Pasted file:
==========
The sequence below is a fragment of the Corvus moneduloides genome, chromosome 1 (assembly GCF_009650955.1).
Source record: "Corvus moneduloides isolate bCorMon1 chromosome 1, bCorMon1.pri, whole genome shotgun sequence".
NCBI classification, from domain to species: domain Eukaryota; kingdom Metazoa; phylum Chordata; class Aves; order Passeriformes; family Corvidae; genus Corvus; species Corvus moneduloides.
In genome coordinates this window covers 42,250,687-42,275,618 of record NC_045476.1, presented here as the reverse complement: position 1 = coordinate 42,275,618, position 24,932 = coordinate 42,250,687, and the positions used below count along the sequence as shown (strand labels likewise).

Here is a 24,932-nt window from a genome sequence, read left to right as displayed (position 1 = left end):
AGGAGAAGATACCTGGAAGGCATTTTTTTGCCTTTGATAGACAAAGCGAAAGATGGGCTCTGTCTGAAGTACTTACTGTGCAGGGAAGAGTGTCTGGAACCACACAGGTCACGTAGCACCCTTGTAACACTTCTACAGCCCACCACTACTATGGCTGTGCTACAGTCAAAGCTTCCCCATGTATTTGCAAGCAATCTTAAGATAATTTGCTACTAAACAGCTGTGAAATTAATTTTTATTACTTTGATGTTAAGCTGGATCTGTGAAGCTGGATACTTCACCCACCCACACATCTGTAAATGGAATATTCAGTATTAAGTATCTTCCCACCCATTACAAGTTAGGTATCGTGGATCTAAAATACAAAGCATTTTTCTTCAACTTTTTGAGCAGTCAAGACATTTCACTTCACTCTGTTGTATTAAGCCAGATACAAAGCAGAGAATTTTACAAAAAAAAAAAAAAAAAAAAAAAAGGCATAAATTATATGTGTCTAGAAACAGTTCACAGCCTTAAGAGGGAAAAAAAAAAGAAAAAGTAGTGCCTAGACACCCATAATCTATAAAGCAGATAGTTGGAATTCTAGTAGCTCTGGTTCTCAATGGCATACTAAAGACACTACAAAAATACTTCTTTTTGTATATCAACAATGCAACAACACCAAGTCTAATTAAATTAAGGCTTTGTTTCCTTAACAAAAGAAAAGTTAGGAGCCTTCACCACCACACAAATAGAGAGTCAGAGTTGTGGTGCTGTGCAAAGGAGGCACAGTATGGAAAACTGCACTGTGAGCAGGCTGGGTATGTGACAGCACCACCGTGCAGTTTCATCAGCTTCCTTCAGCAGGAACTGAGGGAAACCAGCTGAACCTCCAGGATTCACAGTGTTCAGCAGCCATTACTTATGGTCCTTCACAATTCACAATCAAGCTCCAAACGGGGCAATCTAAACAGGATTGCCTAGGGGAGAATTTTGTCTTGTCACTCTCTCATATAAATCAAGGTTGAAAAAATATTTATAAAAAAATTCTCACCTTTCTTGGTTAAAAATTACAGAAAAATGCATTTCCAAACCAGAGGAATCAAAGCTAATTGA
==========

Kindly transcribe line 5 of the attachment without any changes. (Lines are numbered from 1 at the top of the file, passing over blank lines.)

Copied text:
Here is a 24,932-nt window from a genome sequence, read left to right as displayed (position 1 = left end):